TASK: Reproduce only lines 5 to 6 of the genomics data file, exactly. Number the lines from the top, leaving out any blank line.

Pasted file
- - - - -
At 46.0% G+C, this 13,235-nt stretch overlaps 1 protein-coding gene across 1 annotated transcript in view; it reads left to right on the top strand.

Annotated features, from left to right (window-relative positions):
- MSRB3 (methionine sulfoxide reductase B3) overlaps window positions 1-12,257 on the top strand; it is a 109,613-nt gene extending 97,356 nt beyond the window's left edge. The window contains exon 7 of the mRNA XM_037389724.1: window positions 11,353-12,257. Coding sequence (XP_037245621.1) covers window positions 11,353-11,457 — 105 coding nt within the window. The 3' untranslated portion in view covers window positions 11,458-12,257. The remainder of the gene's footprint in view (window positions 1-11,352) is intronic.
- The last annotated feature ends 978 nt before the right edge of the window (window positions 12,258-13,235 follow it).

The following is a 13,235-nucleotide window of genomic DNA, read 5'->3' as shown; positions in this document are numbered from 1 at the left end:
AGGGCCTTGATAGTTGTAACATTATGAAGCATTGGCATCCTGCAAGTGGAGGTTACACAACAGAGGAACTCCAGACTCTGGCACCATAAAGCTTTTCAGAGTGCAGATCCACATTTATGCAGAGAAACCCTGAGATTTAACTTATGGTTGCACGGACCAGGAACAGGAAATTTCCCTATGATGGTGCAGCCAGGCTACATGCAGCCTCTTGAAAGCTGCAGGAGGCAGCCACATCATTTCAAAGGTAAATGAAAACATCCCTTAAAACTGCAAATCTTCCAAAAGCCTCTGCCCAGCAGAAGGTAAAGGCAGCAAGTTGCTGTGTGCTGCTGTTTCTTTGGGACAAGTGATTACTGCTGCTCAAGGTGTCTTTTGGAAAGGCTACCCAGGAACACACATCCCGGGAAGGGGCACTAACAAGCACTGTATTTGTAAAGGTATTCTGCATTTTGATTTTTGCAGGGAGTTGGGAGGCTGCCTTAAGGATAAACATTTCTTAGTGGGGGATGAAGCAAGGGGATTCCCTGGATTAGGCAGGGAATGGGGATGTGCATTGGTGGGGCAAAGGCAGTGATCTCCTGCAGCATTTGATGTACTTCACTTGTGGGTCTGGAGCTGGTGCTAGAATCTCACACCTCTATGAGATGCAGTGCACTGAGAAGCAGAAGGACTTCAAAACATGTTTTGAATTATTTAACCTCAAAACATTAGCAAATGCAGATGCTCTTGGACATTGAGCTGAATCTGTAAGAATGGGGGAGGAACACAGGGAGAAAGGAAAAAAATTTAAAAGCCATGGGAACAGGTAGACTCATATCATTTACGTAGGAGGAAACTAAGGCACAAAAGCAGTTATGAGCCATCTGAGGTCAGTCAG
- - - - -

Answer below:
The following is a 13,235-nucleotide window of genomic DNA, read 5'->3' as shown; positions in this document are numbered from 1 at the left end:
AGGGCCTTGATAGTTGTAACATTATGAAGCATTGGCATCCTGCAAGTGGAGGTTACACAACAGAGGAACTCCAGACTCTGGCACCATAAAGCTTTTCAGAGTGCAGATCCACATTTATGCAGAGAAACCCTGAGATTTAACTTATGGTTGCACGGACCAGGAACAGGAAATTTCCCTATGATGGTGCAGCCAGGCTACATGCAGCCTCTTGAAAGCTGCAGGAGGCAGCCACATCATTTCAAAGGTAAATGAAAACATCCCTTAAAACTGCAAATCTTCCAAAAGCCTCTGCCCAGCAGAAGGTAAAGGCAGCAAGTTGCTGTGTGCTGCTGTTTCTTTGGGACAAGTGATTACTGCTGCTCAAGGTGTCTTTTGGAAAGGCTACCCAGGAACACACATCCCGGGAAGGGGCACTAACAAGCACTGTATTTGTAAAGGTATTCTGCATTTTGATTTTTGCAGGGAGTTGGGAGGCTGCCTTAAGGATAAACATTTCTTAGTGGGGGATGAAGCAAGGGGATTCCCTGGATTAGGCAGGGAATGGGGATGTGCATTGGTGGGGCAAAGGCAGTGATCTCCTGCAGCATTTGATGTACTTCACTTGTGGGTCTGGAGCTGGTGCTAGAATCTCACACCTCTATGAGATGCAGTGCACTGAGAAGCAGAAGGACTTCAAAACATGTTTTGAATTATTTAACCTCAAAACATTAGCAAATGCAGATGCTCTTGGACATTGAGCTGAATCTGTAAGAATGGGGGAGGAACACAGGGAGAAAGGAAAAAAATTTAAAAGCCATGGGAACAGGTAGACTCATATCATTTACGTAGGAGGAAACTAAGGCACAAAAGCAGTTATGAGCCATCTGAGGTCAGTCAG